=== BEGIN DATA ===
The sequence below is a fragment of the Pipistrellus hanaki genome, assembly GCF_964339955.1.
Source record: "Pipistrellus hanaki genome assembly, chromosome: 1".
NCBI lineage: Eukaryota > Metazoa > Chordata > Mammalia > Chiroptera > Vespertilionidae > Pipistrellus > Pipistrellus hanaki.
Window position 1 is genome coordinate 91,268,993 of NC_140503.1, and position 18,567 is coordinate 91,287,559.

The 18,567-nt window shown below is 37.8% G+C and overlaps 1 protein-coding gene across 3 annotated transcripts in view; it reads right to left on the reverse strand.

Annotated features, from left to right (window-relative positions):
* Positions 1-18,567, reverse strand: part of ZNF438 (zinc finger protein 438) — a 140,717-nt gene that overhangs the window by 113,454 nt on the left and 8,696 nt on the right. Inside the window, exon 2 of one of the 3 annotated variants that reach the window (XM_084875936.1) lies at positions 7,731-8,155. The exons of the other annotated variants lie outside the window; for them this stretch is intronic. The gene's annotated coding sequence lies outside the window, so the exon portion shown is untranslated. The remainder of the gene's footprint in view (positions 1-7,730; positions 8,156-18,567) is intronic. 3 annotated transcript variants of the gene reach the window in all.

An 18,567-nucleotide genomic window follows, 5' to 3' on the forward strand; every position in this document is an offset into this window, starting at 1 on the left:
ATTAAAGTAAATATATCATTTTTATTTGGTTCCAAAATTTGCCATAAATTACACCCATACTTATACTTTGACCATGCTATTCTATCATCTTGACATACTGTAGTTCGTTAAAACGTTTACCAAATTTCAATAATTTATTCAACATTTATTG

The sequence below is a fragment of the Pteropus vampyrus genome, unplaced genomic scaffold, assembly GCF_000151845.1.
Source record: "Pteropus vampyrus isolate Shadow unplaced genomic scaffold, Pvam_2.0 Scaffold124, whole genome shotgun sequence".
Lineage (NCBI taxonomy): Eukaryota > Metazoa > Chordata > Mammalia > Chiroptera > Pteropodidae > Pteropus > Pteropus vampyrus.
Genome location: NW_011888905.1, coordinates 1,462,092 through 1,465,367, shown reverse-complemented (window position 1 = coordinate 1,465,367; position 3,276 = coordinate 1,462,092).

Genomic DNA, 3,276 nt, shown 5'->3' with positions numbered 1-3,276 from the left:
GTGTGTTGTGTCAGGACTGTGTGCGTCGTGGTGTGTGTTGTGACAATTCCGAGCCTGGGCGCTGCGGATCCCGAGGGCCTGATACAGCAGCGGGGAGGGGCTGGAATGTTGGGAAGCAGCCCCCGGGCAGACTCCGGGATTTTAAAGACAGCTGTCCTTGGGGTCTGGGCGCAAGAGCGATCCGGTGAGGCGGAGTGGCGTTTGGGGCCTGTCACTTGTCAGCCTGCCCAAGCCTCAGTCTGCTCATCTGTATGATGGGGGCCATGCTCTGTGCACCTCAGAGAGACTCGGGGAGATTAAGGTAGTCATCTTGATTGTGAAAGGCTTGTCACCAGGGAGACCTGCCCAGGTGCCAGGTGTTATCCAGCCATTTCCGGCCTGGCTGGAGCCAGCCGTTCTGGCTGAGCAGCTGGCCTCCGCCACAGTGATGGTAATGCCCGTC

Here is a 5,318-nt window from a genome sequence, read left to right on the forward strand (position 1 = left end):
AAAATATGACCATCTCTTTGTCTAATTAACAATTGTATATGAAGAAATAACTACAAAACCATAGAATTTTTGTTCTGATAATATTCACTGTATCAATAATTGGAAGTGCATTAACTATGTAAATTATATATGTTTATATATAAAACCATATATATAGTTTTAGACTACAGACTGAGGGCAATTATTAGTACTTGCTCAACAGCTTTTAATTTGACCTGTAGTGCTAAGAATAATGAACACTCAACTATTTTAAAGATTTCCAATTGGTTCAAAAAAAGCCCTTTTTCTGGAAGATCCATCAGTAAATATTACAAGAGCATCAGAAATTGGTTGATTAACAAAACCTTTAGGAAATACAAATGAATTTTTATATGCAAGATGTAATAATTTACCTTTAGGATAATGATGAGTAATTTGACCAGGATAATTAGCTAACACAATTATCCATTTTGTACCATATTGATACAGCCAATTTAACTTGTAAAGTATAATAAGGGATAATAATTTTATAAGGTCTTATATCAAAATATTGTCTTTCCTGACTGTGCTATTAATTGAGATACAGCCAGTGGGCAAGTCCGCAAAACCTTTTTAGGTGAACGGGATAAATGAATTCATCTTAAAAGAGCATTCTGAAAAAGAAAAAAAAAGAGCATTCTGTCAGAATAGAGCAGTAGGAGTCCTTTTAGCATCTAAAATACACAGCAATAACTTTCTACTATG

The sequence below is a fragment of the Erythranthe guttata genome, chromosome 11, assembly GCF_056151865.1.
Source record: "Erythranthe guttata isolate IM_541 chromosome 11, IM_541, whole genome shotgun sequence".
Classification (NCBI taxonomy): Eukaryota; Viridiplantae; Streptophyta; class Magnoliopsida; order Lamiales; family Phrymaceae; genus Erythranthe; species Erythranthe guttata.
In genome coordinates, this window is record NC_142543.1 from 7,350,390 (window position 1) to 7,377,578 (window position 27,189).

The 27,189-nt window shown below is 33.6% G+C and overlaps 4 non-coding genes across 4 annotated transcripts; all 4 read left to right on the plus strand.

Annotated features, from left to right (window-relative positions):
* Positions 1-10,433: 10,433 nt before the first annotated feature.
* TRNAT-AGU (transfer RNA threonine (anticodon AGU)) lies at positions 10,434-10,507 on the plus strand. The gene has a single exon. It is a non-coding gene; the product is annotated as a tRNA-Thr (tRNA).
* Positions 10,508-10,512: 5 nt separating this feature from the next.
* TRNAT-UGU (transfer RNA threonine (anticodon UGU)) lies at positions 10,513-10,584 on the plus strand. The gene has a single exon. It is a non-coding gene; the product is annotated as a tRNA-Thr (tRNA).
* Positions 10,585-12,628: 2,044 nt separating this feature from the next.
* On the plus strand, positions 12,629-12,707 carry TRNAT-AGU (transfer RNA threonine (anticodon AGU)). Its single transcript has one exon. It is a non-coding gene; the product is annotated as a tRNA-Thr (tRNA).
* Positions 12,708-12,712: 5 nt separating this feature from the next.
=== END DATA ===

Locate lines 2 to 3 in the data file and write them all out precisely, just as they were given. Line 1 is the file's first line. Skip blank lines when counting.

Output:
Source record: "Pipistrellus hanaki genome assembly, chromosome: 1".
NCBI lineage: Eukaryota > Metazoa > Chordata > Mammalia > Chiroptera > Vespertilionidae > Pipistrellus > Pipistrellus hanaki.